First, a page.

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Lov. So said her woman; and that her sufferance

made Almost each pang a death.

K. Hen. Alas, good lady!

Suf. God safely quit her of her burden, and
With gentle travail, to the gladding of
Your highness with an heir !

K. Hen. 'Tis midnight, Charles;
Pry’thee, to bed; and in thy prayers remember
The estate of my poor queen. Leave me alone;
For I must think of that, which company
Will not be friendly to.

Suf. I wish your highness
A quiet night, and my good mistress will
Remember in my prayers.

K. Hen. Charles, good night.- [Exit SUFFOLK.

Enter Sir Anthony Denny. Well, sir, what follows ?

Den. Sir, I have brought my lord the archbishop, As you commanded me.

K. Hen. Ha! Canterbury ?
Den. Ay, my good lord.
K. Hen. 'Tis true: Where is he, Denny?
Den. He attends your highness' pleasure.
K. Hen. Bring him to us.

[Exit Denny. Loo. This is about that which the bishop spake; I am happily come hither.

[Aside.

Re-enter Denny, with Cranmer. K. Hen. Avoid the gallery. [Lovell seems to stay. Ha !-I have said.-Be gone.

What !

[Exeunt Lovell and Denny. Cran. I am fearful :—Wherefore frowns he thus ? 'Tis his aspect of terror. All's not well. K. Hen. How now, my lord ? You do desire to

know Wherefore I sent for you.

Cran. It is my duty
To attend your highness' pleasure.

K. Hen. 'Pray you, arise,
My good and gracious lord of Canterbury.
Come, you and I must walk a turn together;
I have news to tell you: Come, come, give me your

hand. Ah, my good lord, I grieve at what I speak, And am right sorry to repeat what follows: I have, and most unwillingly, of late Heard many grievous, I do say, my lord, Grievous complaints of you; which, being consider'd, Have mov'd us and our council, that you shall This morning come before us; where, I know, You cannot with such freedom purge yourself, But that, till further trial, in those charges, Which will require your answer, you must take Your patience to you, and be well contented To make your house our Tower: You a brother of us, It fits we thus proceed, or else no wituess Would come against you.

Cran. I humbly thank your highness; And am right glad to catch this good occasion Most throughly to be winnow'd, where my chaff And corn shall fly asunder: for, I know, There's none stands under more calumnious tongues,

Than I myself, poor man.

K. Hen. Stand up, good Canterbury; Thy truth, and thy integrity, is rooted In us, thy friend : Give me thy hand, stand up; Pr’ythee, let's walk. Now, by my holy-dame, What manner of man are you? My lord, I look'd You would have given me your petition, that I should have ta’en some pains to bring together Yourself and your accusers; and to have heard you Without indurance, further.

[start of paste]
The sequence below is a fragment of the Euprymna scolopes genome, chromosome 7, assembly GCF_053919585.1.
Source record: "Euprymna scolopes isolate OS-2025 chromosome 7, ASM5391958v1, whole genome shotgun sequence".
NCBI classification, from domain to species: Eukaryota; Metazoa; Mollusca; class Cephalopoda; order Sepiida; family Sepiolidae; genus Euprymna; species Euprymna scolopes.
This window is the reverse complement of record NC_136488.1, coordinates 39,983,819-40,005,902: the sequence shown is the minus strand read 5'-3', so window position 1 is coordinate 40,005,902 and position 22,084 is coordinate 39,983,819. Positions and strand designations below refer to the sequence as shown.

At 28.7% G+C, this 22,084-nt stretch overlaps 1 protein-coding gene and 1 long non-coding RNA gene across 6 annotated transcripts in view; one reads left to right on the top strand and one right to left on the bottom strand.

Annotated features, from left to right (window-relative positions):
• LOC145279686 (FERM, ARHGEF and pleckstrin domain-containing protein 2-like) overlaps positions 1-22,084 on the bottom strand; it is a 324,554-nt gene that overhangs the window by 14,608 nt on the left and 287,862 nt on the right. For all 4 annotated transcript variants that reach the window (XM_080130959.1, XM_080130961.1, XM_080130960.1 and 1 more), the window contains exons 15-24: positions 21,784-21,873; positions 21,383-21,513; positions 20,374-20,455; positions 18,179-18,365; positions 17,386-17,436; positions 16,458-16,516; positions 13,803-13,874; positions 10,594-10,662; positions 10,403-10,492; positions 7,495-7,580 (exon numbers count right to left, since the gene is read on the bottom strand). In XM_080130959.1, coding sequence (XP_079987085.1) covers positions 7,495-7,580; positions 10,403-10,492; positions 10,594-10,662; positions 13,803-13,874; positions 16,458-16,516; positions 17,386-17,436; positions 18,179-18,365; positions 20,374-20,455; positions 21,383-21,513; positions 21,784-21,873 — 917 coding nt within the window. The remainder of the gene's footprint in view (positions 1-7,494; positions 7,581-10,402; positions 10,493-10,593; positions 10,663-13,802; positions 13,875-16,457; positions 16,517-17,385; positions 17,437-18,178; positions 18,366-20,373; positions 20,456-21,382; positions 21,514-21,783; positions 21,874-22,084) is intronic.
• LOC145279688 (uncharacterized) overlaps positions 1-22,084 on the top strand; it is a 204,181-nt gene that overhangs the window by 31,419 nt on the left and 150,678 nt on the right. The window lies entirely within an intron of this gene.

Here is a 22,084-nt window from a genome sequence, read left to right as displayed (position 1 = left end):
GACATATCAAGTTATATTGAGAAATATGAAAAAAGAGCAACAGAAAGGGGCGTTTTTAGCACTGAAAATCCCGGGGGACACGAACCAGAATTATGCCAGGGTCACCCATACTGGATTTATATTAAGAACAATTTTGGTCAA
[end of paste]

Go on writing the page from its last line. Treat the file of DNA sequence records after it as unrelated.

Cran. Most dread liege, The good I stand on is my truth, and honesty; If they shall fail, I, with mine enemies, Will triumph o'er my person ; which I weigh not, Being of those virtues vacant. I fear nothing What can be said against me.

K. Hen. Know you not how Your state stands i'the world, with the whole world ? Your enemies Are many, and not small; their practices Must bear the same proportion: and not ever The justice and the truth o’the question carries The due o'the verdict with it: At what ease Might corrupt minds procure knaves as corrupt To swear against you? such things have been done. You are potently oppos’d; and with a malice Of as great size. Ween you of better luck, I mean, in perjur'd witness, than your master, Whose minister you are, whiles here he liy'd Upon this naughty earth? Go to, go to; You take a precipice for no leap of danger, And woo your own destruction..

Cran. God, and your majesty, Protect mine innocence, or I fall into The trap, is laid for me!

K. Hen. Be of good cheer ; They shall no more prevail, than we give way to. Keep comfort to you; and this morning see You do appear before them ; if they shall chance, In charging you with matters, to commit you, The best persuasions to the contrary Fail not to use, and with what vehemency The occasion shall instruct you : if entreaties Will render you no remedy, this ring Deliver them, and your appeal to us There make before them.—Look, the good man weeps! He's honest, on mine honour. God's blest mother! I swear, he is true-hearted ; and a soul None better in my kingdom.-Get you gone, And do as I have bid you.—[Exit CRANMER.] He

has strangled His language in his tears.

Enter an old Lady.
Gent. [Within.] Come back; What mean you?

Lady. I'll not come back ; the tidings that I bring
Will make my boldness manners.—Now, good angels
Fly o'er thy royal bead, and shade thy person
Under their blessed wings !

K. Hen. Now, by thy looks
I guess thy message. Is the queen deliver'd ?
Say, ay; and of a boy.

Lady. Ay, ay, my liege;

And of a lovely boy: The God of heaven
Both now and ever bless her !—'tis a girl,
Promises boys hereafter. Sir, your queen
Desires your visitation, and to be
Acquainted with this stranger; 'tis as like you,
As cherry is to cherry.

K. Hen. Lovell,

Enter Lovell.
Lov. Sir.
K. Hen. Give her an hundred marks. I'll to the
queen.

[Erit King. Lady. An hundred marks! By this light, I'll have

more. An ordinary groom is for such payment. I will have more, or scold it out of him. Said I for this, the girl is like to him? I will have more, or else unsay't ; and now While it is hot, I'll put it to the issue. [Ereunt.

SCENE II.-Lobby before the Council-chamber.

Enter CRANMER; Servants, Door-Keeper, &c. attending. Cran. I hope, I am not too late ; and yet the gentle

man, That was sent to me from the council, pray'd me To make great haste. All fast? what means this ?

Hoa !
Who waits there ?–Sure, you know me?

D. Keep. Yes, my lord ;
But yet I cannot help you.

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